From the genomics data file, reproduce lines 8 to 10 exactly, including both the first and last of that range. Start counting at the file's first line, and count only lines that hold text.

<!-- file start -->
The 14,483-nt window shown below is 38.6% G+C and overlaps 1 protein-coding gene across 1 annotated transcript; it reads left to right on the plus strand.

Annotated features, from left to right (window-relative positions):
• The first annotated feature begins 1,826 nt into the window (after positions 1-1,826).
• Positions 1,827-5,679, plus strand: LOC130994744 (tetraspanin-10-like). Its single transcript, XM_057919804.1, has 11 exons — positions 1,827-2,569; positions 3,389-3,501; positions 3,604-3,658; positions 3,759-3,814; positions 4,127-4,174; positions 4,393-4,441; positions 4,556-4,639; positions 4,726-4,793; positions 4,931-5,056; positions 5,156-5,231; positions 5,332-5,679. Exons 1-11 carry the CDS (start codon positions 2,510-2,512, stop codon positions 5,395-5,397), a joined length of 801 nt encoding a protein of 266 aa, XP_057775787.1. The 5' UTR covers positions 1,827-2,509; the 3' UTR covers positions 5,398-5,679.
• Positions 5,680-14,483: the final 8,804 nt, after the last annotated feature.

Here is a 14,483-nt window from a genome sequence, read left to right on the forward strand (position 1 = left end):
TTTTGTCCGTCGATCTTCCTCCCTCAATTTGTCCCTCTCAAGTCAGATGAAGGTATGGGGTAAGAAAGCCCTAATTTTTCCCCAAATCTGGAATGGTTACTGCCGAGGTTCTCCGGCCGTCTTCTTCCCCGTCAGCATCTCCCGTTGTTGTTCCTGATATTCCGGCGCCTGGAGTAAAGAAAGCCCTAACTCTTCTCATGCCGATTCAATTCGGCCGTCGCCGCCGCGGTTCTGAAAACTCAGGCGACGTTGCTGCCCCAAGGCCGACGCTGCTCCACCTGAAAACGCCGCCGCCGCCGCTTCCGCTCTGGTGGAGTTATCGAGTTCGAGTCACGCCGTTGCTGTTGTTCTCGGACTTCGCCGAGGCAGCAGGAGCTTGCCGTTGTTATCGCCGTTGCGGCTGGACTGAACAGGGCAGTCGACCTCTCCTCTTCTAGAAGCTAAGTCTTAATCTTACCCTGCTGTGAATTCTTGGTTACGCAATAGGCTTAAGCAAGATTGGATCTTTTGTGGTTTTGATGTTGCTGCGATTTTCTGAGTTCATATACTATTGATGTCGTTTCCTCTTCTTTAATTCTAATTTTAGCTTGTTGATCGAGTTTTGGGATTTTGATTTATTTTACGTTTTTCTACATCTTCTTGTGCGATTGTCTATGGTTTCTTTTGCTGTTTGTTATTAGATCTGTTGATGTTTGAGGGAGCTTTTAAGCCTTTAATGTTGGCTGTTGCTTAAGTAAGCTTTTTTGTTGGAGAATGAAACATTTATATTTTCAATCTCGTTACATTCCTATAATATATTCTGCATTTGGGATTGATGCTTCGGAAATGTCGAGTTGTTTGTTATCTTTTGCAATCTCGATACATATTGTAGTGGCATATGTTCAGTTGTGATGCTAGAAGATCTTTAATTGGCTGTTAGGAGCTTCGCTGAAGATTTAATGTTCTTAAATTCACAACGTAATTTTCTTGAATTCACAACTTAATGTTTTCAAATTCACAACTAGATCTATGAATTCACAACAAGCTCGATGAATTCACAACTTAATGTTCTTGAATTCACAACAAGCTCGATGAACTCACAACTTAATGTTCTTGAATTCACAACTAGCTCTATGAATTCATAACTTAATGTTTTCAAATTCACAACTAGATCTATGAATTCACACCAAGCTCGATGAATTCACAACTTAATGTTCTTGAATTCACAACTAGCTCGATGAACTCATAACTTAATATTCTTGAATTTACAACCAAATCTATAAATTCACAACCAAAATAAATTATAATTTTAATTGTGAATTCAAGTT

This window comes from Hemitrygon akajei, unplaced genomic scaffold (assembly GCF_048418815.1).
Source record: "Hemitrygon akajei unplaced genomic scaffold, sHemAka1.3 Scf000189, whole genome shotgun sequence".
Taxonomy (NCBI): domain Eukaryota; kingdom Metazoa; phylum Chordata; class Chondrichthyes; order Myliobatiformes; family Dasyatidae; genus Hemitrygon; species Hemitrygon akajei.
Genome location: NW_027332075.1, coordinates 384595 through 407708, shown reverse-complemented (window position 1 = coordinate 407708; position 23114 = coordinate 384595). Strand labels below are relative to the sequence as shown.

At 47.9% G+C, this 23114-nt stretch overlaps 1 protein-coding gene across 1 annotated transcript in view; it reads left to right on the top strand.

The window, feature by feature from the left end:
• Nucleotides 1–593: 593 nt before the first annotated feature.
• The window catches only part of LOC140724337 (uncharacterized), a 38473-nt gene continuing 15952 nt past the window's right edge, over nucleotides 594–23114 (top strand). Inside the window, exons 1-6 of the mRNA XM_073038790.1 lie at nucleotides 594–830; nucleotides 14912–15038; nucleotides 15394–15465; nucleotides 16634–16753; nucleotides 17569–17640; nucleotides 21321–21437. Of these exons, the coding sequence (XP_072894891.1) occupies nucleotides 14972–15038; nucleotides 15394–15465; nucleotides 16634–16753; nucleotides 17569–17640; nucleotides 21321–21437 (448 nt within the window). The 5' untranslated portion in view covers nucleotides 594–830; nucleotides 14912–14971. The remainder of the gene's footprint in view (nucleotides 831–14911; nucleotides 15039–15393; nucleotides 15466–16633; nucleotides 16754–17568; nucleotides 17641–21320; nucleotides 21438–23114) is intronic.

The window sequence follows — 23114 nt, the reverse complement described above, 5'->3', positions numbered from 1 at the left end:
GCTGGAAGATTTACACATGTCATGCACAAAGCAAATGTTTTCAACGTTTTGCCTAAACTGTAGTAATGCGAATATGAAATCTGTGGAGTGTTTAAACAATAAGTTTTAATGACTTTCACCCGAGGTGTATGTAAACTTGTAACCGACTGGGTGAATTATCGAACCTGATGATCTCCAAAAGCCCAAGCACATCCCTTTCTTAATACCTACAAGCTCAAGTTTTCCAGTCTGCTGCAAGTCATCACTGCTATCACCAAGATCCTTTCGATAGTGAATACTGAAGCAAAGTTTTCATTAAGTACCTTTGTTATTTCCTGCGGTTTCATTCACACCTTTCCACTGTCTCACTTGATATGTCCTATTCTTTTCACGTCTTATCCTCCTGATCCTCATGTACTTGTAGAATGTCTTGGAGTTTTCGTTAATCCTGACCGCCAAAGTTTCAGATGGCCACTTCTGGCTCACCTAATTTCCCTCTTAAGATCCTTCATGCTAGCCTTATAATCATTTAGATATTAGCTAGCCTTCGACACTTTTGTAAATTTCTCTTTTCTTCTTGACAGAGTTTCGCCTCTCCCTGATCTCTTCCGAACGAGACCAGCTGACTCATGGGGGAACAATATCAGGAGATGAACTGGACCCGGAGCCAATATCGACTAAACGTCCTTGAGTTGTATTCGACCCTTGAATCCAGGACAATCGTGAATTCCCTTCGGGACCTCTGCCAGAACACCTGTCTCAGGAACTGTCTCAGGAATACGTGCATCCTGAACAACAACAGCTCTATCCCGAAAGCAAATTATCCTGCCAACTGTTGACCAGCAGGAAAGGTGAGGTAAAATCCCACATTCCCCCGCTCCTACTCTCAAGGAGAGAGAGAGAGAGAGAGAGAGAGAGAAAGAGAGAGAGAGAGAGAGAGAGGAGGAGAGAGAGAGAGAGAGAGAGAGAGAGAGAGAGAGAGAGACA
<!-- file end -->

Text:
This window comes from Hemitrygon akajei, unplaced genomic scaffold (assembly GCF_048418815.1).
Source record: "Hemitrygon akajei unplaced genomic scaffold, sHemAka1.3 Scf000189, whole genome shotgun sequence".
Taxonomy (NCBI): domain Eukaryota; kingdom Metazoa; phylum Chordata; class Chondrichthyes; order Myliobatiformes; family Dasyatidae; genus Hemitrygon; species Hemitrygon akajei.